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Silent Shots

Eliezer Shulman

They don’t seek honor, although they are true heroes — and no one even knows who they are. The Israeli anti-terror special forces unit, the Yamam, has been keeping Israel a safer place for close to forty years, rescuing hostages, nabbing bombers minutes before detonation, and settling the score with arch-terrorists. And when they lose one of their own, it’s just part of what they signed up for — may they always be protected.

Wednesday, September 21, 2011

A group of men who looked like Palestinian laborers were unloading diapers from
a van outside a mosque in Chevron, when Hamas terror mastermind Abdullah
Kawasme — the number-one wanted man in the West Bank responsible for the murder
of fifty-two Jews — walked through the crowd of worshippers. As he got into his
car and began to drive down the street, the diaper laborers opened fire and
gunned him down on the spot. He had had no way of knowing Israeli undercover
Israeli agents, members of an elite special forces unit known as the Yamam,
were about to settle accounts.

You might not have heard about the
hundreds of the unit’s successes, because most of them remain classified. But
last month, when a veteran Yamam fighter lost his life in the terror spree on
the Egyptian border, the unit’s commander, who rarely interfaces with the
media, said that “no small number of Israeli citizens owe their lives, without
even knowing it, to the fighters of this unit.”

The Yamam (an acronym for Yechidah Mishtartit
Meyuchedet, Special Police Unit) is the elite civilian counterterrorism unit in
The Yamam, Israel’s
SWAT (Special Weapons and Tactics) team, is capable of both hostage-rescue
operations and offensive take-over raids against targets in civilian areas.
Because they deal with hostage rescue and other high-stakes situations, where
civilians are intermixed with terrorists, these fighters require extremely
precise weapons skills, and members spend grueling months of training with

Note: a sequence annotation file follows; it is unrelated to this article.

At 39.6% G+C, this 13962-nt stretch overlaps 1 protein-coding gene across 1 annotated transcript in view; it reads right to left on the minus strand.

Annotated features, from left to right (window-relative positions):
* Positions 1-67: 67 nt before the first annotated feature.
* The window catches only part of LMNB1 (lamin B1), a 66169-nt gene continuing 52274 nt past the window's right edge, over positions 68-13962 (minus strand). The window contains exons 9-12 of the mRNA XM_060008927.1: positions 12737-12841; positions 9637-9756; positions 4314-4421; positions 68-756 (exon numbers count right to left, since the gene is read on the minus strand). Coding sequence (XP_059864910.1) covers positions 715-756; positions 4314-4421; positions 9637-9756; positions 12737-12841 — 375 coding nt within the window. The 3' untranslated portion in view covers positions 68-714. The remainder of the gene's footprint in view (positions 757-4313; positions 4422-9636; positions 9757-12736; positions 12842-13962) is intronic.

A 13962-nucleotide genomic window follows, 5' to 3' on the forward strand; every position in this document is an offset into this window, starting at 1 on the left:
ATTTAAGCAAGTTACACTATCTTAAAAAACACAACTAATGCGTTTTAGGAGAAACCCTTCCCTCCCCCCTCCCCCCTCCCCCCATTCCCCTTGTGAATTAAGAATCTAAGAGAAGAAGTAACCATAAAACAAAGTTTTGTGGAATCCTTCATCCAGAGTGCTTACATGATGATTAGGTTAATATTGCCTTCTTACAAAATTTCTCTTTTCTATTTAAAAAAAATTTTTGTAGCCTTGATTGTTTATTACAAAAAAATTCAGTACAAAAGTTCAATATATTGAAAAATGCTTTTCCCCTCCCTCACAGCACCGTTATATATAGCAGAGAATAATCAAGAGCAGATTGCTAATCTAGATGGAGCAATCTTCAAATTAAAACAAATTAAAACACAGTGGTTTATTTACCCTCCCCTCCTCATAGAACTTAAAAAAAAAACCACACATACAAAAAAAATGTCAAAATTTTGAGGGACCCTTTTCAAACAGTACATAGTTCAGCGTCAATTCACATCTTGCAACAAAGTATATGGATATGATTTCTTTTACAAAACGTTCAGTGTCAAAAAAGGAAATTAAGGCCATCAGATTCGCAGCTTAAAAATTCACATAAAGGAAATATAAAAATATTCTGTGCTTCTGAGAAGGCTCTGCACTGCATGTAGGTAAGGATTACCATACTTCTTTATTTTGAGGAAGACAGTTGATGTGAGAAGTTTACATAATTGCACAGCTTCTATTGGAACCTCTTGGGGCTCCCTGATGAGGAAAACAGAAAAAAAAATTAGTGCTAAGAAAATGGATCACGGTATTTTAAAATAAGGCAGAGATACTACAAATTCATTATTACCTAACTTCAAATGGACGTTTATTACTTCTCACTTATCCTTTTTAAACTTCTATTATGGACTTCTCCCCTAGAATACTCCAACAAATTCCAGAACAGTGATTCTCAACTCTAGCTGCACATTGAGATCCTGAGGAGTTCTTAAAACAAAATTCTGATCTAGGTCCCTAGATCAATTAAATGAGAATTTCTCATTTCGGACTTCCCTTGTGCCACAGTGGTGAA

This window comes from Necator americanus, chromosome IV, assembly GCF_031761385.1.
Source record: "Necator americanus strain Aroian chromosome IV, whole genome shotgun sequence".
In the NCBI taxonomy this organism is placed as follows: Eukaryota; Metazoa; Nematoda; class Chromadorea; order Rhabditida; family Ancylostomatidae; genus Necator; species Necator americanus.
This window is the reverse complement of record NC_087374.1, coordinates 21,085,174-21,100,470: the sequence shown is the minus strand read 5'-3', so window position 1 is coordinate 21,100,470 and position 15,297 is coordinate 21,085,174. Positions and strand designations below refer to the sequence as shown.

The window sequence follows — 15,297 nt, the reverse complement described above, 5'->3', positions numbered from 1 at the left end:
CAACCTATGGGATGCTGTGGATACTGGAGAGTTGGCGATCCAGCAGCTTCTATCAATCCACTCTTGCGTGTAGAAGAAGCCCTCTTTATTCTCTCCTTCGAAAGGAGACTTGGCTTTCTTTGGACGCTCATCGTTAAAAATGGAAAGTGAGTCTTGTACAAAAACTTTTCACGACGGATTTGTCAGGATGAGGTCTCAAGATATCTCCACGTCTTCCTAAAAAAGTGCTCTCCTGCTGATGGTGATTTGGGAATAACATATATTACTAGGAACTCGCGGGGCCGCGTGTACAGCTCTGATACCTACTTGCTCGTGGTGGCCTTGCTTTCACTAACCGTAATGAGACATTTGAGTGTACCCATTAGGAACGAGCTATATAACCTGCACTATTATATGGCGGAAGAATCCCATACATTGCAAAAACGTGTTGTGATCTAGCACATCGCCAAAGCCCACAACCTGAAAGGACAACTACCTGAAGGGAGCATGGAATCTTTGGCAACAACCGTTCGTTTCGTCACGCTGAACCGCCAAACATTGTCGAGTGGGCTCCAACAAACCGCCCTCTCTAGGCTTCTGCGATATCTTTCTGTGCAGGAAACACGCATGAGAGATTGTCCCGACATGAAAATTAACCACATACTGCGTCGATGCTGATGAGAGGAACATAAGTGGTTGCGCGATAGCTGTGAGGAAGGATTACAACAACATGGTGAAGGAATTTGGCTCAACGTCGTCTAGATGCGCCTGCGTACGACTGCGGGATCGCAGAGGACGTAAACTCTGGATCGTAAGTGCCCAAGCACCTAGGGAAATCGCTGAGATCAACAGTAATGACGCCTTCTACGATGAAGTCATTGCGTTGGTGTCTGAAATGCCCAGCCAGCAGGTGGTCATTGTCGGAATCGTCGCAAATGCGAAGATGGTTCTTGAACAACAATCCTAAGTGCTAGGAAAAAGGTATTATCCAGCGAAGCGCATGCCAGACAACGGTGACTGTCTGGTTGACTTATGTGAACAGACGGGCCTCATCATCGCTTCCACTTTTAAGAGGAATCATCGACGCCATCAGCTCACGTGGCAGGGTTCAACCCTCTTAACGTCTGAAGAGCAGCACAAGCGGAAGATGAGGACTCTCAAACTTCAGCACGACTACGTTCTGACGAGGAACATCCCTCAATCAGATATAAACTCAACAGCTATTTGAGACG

firearms to become proficient enough to kill terrorists intermingled with
civilians while leaving the civilians unharmed.

One of those sharpshooters was Pascal Avrahami Hy”d,
the force’s oldest fighter at forty-nine, known by colleagues as “the fox.” Avrahami, whose shloshim is this
week, was killed in a firefight with terrorists near Eilat, one of eight
Israelis murdered in last month’s triple border attack. Avrahami, a
Torah-observant oleh from France, was the most veteran member
of the Israel Police’s Counterterrorism Unit. He came to Israel in 1977 and
joined the Yamam in 1985, having been awarded medals of valor for preventing
terrorist attacks in 1990 and again in 1995 — he once entered the rear window
of a bus as it was commandeered by terrorists and rescued the passengers — but
most of the missions in his twenty-six years on the force were top secret. And
they’ll remain that way even after his death.

“Pascal never needed to be viewed
as a hero. He was content with the fact that a person could go out to the
street without worrying that he’ll run into a terrorist,” said David Tzur,
Avrahami’s commander, who lead the force between 1991 and 1995. Avrahami, a
world-class sniper, “became a symbol of the unit,” said Tzur. “If I would have
asked how he would have chosen to die, I can assume he would have chosen to die
in battle, under fire.”


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